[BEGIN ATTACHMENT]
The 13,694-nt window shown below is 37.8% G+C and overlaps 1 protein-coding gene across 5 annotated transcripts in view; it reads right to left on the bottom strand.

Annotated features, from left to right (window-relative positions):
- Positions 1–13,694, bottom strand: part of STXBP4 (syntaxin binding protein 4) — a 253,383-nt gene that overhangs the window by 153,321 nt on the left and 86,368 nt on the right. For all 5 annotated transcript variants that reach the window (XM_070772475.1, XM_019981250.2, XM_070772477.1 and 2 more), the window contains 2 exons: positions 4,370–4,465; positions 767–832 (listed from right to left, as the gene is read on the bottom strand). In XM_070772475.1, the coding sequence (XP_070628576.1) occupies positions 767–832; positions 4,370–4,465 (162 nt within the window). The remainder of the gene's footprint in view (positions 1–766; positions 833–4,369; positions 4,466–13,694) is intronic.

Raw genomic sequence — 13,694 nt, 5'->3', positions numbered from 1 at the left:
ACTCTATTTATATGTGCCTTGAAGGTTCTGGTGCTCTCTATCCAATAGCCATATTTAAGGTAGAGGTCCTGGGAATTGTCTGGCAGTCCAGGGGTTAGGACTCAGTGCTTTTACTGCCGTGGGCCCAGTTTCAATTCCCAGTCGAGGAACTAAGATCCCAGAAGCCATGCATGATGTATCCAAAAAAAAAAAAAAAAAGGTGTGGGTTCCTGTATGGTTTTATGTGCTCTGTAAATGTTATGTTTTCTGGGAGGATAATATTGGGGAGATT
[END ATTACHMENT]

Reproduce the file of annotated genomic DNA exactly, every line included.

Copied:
The 13,694-nt window shown below is 37.8% G+C and overlaps 1 protein-coding gene across 5 annotated transcripts in view; it reads right to left on the bottom strand.

Annotated features, from left to right (window-relative positions):
- Positions 1–13,694, bottom strand: part of STXBP4 (syntaxin binding protein 4) — a 253,383-nt gene that overhangs the window by 153,321 nt on the left and 86,368 nt on the right. For all 5 annotated transcript variants that reach the window (XM_070772475.1, XM_019981250.2, XM_070772477.1 and 2 more), the window contains 2 exons: positions 4,370–4,465; positions 767–832 (listed from right to left, as the gene is read on the bottom strand). In XM_070772475.1, the coding sequence (XP_070628576.1) occupies positions 767–832; positions 4,370–4,465 (162 nt within the window). The remainder of the gene's footprint in view (positions 1–766; positions 833–4,369; positions 4,466–13,694) is intronic.

Raw genomic sequence — 13,694 nt, 5'->3', positions numbered from 1 at the left:
ACTCTATTTATATGTGCCTTGAAGGTTCTGGTGCTCTCTATCCAATAGCCATATTTAAGGTAGAGGTCCTGGGAATTGTCTGGCAGTCCAGGGGTTAGGACTCAGTGCTTTTACTGCCGTGGGCCCAGTTTCAATTCCCAGTCGAGGAACTAAGATCCCAGAAGCCATGCATGATGTATCCAAAAAAAAAAAAAAAAAGGTGTGGGTTCCTGTATGGTTTTATGTGCTCTGTAAATGTTATGTTTTCTGGGAGGATAATATTGGGGAGATT